Overview

Squadron Supreme #1

Review

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Squadron Supreme #1

Credits

  • Words: J. Michael Straczynski
  • Art: Gary Frank
  • Inks: Jonathan Sibal
  • Colors: Chris Sotomayor
  • Story Title: The Pre-War Years
  • Publisher: Marvel Comics
  • Price: $2.99
  • Release Date: Mar 22, 2006

Marvel’s version of the Justice League moves from the mature audience’s MAX line to being a Marvel book, and with it comes all of the conventions of superheroes.

The United States government has gained control of all of the world’s super-powered beings. They’ve asked and when that didn’t get results they took, but by hook or by crook, they have each of the heroes ready to do whatever they say. And right now they’re telling them that they have to form a team (actually two teams: one public and one covert) and act in the best interest of their country. Each of the heroes has their own reservations (as well as their own idiosyncrasies), but it looks like only one has taken this unwanted control personal.

Since they moved this book from the MAX line, it is assumed that this is a book that Marvel wants to reach a bigger audience. And as Supreme Power, it was certainly a shame that the book didn’t reach a larger audience. But if this first issue of the new series is any indication, all that was special about the book has been taken away. And oddly enough, if done correctly, it wouldn’t matter that they weren’t allowed to show nudity or curse anymore.

What made Supreme Power such a great book was the way it used intertwining storylines with all of the universe’s characters. It was neither a solo book, nor a team book, but instead held most of the qualities of some of television’s most riveting dramas. Each character was given their own time to shine and grow; they held their own problems and only showed up amongst each other when dramatically necessary. The cast was kept small and you could feel the tension on every page. This book looks like it will end all of that, because you realize early on that this will be a superhero team book. Most of the issue is spent as the group of government officials talk to each other about the players who will be part of the teams. And while this is certainly good for new readers to be able to learn about each team member, the characterizations are skimpy. Worst of all, each of the introductions sound the same "So and so has this, but then there is a problem…" It’s the worst kind of clichéd introduction. J.M.S. had never let me down with these guys before so he gets a reprieve here in the hopes that this issue was something of an aberration.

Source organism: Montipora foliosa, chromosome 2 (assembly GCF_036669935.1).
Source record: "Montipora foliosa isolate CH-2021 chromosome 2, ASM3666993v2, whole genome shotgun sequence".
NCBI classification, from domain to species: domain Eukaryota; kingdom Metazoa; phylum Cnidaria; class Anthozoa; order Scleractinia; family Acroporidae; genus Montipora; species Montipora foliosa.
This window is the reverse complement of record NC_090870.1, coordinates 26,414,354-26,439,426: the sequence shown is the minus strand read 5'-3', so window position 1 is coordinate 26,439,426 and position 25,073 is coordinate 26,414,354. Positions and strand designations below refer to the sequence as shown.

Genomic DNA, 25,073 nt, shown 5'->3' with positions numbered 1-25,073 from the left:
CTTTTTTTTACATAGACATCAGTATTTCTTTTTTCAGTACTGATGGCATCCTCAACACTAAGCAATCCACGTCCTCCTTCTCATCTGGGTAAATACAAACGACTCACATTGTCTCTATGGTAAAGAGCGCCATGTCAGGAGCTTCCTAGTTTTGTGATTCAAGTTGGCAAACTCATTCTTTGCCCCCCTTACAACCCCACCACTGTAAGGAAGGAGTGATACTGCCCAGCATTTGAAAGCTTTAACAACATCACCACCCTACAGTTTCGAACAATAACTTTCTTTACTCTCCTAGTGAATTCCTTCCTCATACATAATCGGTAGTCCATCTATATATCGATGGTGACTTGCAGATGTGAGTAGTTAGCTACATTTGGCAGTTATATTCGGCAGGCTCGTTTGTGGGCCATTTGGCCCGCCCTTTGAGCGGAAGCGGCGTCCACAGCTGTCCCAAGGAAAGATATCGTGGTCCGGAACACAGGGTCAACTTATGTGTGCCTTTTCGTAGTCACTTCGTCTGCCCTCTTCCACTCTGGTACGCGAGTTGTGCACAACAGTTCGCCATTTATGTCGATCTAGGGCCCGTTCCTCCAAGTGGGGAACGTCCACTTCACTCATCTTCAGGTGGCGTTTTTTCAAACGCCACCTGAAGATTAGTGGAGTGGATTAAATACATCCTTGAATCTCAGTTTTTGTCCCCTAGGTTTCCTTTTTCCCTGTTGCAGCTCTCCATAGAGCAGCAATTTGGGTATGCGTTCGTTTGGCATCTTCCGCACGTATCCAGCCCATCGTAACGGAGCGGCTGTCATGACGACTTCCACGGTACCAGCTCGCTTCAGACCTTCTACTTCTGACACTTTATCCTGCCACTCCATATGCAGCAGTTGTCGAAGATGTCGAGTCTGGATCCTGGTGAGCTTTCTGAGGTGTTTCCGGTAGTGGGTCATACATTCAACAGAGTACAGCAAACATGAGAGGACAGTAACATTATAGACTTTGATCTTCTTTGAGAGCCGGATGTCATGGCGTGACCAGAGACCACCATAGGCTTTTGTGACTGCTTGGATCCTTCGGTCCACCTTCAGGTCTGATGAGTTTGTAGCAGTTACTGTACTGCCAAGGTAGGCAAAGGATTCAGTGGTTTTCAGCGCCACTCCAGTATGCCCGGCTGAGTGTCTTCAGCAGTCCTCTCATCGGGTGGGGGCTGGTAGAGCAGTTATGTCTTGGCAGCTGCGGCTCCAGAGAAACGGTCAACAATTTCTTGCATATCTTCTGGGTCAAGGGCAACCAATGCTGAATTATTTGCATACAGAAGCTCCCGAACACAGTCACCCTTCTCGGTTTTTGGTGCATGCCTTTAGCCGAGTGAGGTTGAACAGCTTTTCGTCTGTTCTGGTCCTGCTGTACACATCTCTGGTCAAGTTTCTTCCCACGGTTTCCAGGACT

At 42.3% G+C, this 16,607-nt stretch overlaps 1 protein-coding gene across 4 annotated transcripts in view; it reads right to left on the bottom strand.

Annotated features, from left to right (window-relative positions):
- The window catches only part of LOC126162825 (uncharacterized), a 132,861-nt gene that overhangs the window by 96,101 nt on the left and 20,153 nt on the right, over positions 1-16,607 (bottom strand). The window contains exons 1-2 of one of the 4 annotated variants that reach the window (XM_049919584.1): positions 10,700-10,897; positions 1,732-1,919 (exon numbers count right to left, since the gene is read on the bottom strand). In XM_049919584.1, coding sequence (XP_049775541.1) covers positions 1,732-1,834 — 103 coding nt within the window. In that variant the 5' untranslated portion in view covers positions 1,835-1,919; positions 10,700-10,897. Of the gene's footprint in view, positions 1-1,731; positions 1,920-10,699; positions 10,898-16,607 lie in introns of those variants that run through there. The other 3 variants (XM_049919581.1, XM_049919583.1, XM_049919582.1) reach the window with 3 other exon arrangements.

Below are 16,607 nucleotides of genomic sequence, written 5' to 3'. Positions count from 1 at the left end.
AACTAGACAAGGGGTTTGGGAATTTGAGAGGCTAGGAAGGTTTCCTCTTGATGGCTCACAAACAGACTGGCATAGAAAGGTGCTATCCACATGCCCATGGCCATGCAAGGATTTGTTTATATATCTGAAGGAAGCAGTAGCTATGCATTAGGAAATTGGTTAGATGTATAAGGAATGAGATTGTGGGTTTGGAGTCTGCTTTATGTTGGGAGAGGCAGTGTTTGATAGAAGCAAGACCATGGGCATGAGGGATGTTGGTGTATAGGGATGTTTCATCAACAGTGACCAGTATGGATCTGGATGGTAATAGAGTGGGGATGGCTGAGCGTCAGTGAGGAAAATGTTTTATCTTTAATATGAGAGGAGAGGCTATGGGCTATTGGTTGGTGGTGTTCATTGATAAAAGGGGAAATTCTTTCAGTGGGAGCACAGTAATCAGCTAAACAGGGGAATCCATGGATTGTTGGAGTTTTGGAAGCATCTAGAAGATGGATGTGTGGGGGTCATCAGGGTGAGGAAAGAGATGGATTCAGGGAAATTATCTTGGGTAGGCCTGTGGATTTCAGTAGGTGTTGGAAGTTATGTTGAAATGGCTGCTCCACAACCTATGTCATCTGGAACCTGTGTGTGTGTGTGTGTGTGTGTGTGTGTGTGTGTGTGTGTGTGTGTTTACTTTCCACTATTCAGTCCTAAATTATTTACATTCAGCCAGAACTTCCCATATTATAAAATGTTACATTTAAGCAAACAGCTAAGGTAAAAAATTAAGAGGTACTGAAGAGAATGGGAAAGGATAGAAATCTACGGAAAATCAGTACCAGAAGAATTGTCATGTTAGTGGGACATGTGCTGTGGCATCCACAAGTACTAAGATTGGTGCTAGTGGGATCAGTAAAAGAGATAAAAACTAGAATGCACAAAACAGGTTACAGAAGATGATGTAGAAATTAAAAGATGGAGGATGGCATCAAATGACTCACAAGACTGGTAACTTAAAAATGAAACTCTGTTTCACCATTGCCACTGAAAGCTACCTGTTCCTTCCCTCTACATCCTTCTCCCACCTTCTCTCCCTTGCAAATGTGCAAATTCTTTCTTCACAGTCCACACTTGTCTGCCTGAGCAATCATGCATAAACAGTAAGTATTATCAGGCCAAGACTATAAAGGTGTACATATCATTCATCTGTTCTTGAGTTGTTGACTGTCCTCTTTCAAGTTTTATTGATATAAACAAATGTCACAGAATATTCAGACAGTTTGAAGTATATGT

Luckily for the book, Gary Frank more than holds his own and maintains the great look that the book previously had as Supreme Power. The book oozes with anger and mystery. There is depth to both the character design and setting in the book, as there is always something bubbling beneath the surface. The storytelling, mostly small character scenes, is wonderfully rendered and easy to follow. Viewing Frank’s excellent line work, accentuated perfectly by Jonathan Sibal’s inks and Chris Sotomayor’s colors, pulls you completely into the book, and you can’t help but get emotionally involved.

Maybe I was expecting too much coming over from the last series and that hurt my enjoyment of the series, but something about this issue felt wrong. Hopefully it was just a one time thing and the book will get back on track next issue.

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